Communal Areas Management Programme for Indigenous Resources

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The Communal Areas Management Programme for Indigenous Resources (CAMPFIRE) is a Zimbabwean community-based natural resource management programme. It is one of the first programs to consider wildlife as renewable natural resources, while addressing the allocation of its ownership to indigenous peoples in and around conservation protected areas.[1]

United States involvement[edit]

The US federal government has invested resources in CAMPFIRE, principally through USAID. By 1997, $7 million had been donated to the programme. This support created controversy in US politics. CAMPFIRE leadership lobbied in favor of the legalization of the sustainable consumptive use of endangered species as a strategy to increase the value of their remaining populations. This position clashed with the majority preservationist, anti-hunting public sentiment in the US as well as national and international law, in particular CITES.[2] By 2014 the US stopped the importation of elephants into the US, halting much of the hunting carried out in CAMPFIRE communities by paying US citizens and apparently putting the program at risk.[3]


During 1989–2001, CAMPFIRE generated over US$20 million of transfers to the participating communities, 89% of which came from sport hunting. The scale of benefits varied greatly across districts, wards and households. Twelve of the 37 districts with authority to market wildlife produced 97% of all CAMPFIRE revenues, reflecting the variability in wildlife resources and local institutional arrangements. The programme has been widely emulated in southern and eastern Africa. It has been estimated by the World Wildlife Fund that households participating in CAMPFIRE increased their incomes by 15-25%.[4] Between 1989 and 2006 the project generated US$30 million, of which approximately 52 percent was distributed to local communities to promote rural development projects. No location has benefited more substantially than the Masoka ward, which has used its revenue to improve the livelihoods of its rural residents by building a four-block primary school, a two-ward clinic, a grinding mill, and two hand-pumped boreholes, to name but a few. In addition, environmental benefits have been witnessed since CAMPFIRE's inception; elephant numbers have increased, buffalo numbers are either stable or witnessing a slight decrease, and habitat loss has diminished, and in certain regions, even reversed. CAMPFIRE leadership also chose to invest communal development funds from tourism revenue to build a beer hall for local residents.[5]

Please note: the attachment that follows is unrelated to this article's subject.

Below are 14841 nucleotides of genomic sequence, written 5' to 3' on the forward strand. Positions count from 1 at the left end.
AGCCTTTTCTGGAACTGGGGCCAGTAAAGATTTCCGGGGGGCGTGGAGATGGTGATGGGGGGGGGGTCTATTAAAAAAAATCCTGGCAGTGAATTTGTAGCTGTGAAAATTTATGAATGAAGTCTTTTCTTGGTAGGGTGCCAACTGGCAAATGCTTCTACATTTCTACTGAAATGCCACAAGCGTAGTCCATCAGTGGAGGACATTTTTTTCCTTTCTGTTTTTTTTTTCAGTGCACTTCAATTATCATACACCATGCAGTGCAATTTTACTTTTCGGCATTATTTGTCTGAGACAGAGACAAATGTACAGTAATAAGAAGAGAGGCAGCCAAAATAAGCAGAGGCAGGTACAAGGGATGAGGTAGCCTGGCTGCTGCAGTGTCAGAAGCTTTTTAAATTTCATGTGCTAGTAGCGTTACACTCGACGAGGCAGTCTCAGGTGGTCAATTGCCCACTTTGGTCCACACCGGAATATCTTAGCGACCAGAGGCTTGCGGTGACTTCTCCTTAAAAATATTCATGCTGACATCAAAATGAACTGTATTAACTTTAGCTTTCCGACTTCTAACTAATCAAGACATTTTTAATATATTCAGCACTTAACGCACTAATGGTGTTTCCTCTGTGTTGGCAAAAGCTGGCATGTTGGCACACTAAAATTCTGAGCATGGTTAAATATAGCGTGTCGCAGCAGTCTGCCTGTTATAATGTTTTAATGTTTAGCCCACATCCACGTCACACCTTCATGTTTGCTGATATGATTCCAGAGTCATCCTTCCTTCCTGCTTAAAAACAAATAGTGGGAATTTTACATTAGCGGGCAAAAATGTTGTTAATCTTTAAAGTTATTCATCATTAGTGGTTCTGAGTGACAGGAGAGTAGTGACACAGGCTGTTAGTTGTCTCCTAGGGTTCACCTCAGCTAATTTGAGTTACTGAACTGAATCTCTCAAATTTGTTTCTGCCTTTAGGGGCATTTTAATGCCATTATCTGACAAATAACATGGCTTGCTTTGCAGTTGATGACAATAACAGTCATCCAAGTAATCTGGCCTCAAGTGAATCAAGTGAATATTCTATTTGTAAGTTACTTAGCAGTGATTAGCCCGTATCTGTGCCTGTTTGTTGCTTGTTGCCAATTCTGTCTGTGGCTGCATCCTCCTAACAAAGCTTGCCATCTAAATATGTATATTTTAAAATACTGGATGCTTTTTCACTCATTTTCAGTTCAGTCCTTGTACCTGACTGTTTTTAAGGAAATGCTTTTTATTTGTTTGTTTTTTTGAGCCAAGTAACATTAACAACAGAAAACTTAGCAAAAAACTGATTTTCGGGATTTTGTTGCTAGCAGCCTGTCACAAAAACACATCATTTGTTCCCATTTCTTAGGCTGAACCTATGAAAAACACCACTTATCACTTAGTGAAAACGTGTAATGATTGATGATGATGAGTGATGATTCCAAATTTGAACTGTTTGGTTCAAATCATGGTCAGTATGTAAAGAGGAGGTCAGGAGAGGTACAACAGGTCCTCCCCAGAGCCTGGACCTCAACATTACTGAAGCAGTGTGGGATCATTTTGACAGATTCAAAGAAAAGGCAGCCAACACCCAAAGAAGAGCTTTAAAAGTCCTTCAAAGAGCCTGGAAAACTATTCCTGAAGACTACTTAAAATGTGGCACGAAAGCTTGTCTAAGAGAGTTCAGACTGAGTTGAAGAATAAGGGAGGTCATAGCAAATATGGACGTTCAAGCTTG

CAMPFIRE was effective by political events in Zimbabwe and a significant decline in tourism in the 2000s. It seems to have reemerged subsequently and maintains an active website.[6] Hunting for cash continued. The 2014 ban in importation of elephant parts into the US has led to a significant decline in revenues from hunting parties.[7]

See also[edit]